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Brian Schiff’s Blog

Injury Prevention, Sports Rehab & Performance Training Expert

Tag: single leg training

Whether doing prehab, rehab or training, I believe in using single leg exercises to attack asymmetries, imbalances and motor deficits I uncover in my assessments.  Learning to control one’s body in space with the effect of gravity in a weight bearing position is instrumental for sport and injury prevention.

Furthermore, facilitating ankle mobility and proper knee alignment during a loaded squat pattern is something most athletes and clientele I work with need some help with.  to that end, I utilize several different single leg reaching progressions and exercises.  One of my favorite ‘go to’ exercises is the anterior cone reach.


I recently featured this specific exercise in my ‘Functionally Fit’ column for PFP Magazine.  Click here to see the video demonstration.

This is a great exercise with progressions and regressions for clients of all ages and abilities.

Click here to read the entire column.

In this video, I reveal two of my favorite single leg TRX exercises. Using the anterior and lateral reach will challenge lower leg balance/stability while improving hip and thigh strength for any athletic pursuit. These progressions are excellent for ACL and other knee injury prevention and advanced rehab programs. Turn up the volume as the camera is far away to capture the video. Enjoy!

This is the third exercise in my three part series on single leg training for improved running performance.  The prior two exercises focused primarily on quad/hamstring/glute development.  Today’s exercise addresses frontal plane hip control emphasizing the gluteus medius muscle as well as continuing to improve single leg stability. 

When doing this exercise, you will definitely feel the quads and glutes working to lower the body down, but to avoid the knee caving inward (a visible indication of excessiove femoral internal rotation and a weak gluteus medius) you must actively fire the gluteus medius to maintain proper alignment.  I utilize this exericse a lot with runners and my female athletes to reduce with ACL injuries as well.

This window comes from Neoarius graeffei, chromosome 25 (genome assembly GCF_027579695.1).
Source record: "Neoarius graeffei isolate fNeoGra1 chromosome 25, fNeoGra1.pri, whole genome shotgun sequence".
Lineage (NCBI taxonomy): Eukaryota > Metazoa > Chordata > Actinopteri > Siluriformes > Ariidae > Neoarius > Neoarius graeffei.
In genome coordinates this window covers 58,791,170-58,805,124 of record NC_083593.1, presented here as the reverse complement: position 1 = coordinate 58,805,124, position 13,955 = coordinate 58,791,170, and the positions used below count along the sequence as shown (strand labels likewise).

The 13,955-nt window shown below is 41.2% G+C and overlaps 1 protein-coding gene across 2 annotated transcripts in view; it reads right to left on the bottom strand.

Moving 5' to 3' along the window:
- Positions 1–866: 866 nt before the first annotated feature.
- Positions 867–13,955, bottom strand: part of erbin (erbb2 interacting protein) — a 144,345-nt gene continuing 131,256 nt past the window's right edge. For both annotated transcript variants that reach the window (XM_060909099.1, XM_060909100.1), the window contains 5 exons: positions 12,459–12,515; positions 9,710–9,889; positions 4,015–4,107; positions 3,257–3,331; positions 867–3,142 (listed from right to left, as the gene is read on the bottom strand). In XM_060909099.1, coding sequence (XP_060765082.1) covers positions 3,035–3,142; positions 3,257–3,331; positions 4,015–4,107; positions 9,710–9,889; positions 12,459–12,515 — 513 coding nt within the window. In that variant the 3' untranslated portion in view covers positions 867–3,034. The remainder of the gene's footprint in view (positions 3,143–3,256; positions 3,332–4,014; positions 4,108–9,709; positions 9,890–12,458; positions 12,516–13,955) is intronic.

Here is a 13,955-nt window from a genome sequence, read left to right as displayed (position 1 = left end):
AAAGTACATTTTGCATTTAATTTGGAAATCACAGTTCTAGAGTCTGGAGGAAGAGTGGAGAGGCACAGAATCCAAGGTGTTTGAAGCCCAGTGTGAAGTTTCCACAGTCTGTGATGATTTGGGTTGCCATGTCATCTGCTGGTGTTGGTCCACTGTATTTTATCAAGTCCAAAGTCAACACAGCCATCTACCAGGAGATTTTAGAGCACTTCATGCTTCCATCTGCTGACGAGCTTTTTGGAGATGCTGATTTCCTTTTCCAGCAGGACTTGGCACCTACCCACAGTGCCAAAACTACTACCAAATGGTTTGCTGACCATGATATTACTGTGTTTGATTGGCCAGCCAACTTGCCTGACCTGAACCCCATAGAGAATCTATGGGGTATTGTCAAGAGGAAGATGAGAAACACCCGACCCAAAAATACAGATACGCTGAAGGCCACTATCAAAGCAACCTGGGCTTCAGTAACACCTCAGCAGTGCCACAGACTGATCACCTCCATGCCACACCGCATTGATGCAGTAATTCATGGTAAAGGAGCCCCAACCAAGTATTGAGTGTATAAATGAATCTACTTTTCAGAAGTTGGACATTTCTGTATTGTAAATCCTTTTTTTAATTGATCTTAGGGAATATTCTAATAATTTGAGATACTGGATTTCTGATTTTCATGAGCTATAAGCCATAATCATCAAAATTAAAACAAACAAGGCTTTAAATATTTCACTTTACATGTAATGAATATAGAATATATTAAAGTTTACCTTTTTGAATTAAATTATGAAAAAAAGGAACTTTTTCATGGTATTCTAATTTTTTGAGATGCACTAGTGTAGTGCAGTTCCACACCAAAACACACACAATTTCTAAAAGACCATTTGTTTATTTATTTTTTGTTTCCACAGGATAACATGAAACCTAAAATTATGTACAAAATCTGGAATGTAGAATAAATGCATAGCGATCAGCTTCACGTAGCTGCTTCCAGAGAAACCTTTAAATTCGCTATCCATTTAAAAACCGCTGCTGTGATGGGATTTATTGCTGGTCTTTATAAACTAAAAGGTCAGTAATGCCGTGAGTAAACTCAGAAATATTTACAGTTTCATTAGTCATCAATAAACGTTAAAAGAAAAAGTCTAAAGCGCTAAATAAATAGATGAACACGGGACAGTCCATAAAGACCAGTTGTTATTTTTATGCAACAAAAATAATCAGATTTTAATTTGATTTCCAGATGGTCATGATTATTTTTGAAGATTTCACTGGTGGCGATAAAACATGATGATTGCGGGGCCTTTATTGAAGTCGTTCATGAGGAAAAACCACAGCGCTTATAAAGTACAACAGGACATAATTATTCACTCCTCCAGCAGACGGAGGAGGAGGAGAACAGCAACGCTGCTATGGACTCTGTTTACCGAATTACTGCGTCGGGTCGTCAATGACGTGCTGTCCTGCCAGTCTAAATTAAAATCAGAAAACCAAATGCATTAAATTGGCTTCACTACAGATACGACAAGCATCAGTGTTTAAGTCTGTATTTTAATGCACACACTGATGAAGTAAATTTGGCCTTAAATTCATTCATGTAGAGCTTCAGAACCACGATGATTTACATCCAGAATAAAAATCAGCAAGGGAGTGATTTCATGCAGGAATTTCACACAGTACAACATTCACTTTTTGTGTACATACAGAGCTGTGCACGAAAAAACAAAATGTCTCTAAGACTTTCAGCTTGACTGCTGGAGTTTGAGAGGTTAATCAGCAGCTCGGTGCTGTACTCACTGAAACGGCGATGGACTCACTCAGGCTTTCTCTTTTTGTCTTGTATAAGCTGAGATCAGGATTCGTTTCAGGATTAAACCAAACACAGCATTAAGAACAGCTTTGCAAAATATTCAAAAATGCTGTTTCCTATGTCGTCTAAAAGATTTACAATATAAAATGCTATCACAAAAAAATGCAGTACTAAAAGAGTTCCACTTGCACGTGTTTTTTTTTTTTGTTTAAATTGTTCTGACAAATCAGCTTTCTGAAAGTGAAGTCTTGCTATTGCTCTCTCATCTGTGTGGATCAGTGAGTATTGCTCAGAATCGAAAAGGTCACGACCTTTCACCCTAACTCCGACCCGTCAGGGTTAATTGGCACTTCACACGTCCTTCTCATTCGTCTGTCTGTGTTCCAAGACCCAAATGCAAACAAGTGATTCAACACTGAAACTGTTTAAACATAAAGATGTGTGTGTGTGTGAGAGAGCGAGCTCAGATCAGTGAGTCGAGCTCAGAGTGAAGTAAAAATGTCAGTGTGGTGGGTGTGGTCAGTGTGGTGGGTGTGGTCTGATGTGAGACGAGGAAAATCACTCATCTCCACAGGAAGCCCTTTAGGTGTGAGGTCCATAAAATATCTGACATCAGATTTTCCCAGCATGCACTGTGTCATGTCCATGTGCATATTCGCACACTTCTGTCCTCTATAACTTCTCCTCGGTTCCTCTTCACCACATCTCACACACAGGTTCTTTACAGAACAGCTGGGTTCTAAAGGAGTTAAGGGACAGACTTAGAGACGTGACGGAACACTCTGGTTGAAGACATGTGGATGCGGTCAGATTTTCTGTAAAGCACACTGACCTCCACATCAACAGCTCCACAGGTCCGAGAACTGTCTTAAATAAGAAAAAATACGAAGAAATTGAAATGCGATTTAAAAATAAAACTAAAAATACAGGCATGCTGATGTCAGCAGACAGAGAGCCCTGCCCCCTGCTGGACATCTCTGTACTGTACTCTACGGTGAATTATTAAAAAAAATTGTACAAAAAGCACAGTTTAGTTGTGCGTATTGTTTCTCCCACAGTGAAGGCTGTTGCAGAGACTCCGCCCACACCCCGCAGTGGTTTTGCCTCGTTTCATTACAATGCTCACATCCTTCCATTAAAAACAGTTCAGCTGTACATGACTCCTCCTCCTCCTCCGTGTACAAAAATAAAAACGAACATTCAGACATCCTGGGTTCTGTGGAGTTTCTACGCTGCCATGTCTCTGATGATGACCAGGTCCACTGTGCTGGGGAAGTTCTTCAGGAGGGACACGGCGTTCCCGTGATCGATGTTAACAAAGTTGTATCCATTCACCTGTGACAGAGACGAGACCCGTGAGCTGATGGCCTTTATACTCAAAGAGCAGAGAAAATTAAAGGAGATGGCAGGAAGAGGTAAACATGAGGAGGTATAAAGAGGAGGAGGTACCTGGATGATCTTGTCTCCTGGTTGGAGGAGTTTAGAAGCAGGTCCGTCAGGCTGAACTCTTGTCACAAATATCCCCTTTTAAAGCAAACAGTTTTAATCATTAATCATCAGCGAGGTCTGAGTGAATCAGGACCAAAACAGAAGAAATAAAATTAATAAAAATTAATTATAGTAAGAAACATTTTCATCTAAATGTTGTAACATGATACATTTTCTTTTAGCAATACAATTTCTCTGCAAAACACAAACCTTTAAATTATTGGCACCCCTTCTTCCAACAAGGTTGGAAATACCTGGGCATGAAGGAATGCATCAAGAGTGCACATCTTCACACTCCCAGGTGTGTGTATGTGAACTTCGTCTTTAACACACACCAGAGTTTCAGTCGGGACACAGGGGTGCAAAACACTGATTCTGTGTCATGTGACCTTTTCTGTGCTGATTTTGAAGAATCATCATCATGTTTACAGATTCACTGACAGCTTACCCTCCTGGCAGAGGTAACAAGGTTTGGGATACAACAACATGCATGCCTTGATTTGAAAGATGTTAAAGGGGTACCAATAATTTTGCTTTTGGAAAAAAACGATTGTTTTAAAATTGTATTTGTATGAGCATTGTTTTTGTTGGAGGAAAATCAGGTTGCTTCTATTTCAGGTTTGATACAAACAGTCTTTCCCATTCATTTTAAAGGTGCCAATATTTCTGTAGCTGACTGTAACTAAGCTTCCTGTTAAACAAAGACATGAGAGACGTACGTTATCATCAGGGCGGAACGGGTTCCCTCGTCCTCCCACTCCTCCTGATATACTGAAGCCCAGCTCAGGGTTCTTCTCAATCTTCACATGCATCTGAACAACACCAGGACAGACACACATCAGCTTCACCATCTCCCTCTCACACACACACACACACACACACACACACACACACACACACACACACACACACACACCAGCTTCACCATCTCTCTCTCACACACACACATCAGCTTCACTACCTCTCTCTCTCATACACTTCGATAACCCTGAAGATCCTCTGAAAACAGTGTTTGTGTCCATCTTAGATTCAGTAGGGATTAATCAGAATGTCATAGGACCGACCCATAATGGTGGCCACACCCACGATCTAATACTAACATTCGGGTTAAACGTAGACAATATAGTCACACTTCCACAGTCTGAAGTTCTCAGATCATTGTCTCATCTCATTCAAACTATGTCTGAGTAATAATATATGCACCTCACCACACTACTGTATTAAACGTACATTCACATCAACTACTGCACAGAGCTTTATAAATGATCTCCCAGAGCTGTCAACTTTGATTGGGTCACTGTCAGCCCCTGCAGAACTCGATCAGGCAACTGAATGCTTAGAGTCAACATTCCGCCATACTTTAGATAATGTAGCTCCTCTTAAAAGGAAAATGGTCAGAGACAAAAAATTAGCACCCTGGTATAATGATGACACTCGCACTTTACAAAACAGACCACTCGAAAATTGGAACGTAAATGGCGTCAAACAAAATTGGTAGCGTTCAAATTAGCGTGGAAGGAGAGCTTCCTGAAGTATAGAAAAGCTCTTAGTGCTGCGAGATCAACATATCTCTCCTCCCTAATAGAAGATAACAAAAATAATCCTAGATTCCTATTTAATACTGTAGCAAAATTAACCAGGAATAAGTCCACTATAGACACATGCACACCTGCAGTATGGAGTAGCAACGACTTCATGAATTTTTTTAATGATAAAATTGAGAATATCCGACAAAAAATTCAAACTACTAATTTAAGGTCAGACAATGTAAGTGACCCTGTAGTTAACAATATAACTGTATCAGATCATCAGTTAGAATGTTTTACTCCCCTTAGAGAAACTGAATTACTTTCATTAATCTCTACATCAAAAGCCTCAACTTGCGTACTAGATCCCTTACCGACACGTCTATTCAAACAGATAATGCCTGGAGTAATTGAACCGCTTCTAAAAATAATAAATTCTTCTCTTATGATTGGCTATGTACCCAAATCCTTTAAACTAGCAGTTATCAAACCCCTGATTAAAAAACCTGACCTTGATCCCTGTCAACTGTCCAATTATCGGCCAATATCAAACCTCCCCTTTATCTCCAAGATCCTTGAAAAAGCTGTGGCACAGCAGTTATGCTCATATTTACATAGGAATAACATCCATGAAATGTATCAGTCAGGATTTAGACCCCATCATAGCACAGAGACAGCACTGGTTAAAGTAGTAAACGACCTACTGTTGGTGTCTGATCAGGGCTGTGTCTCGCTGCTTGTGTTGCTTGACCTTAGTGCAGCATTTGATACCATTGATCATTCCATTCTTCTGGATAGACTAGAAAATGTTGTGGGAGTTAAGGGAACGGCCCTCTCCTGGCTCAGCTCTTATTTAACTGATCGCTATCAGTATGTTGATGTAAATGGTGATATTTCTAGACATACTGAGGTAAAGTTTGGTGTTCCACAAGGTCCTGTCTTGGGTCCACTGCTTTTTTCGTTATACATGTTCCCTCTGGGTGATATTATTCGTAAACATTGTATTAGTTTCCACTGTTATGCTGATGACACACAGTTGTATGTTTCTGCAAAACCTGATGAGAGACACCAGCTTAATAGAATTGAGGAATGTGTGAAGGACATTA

The key thing to focus on here is keeping the knee in line and over the foot as you lower down.  For beginners, it is perfectly fine to lightly touch the reaching toe or heel to the ground once you begin to lose balance or control of the movement.  One pitfall to avoid is leaning the upper body away from the reaching leg to stay balanced.  Note: those with lower arches and overpronation may find this more challenging as well. 

It is always better to move a shorter distance with proper execution than to compromise form and use other muscles to complete the movement.  This exercise is particularly beneficial for runners struggling with anterior knee pain or IT band issues as well.  It conditions the muscles to reduce lateral dispalcement of the kneecap, a common scenario which often increases shear forces in the knee. 

Perform 2-3 sets of 10 on each leg as part of your training program once or twice per week.  As you advance, consider adding an unstable surface such as a pillow or soft pad (as demonstrated in the video below) to add difficulty.  The unstable surface also helps strengthen the ankle and reduce sprains.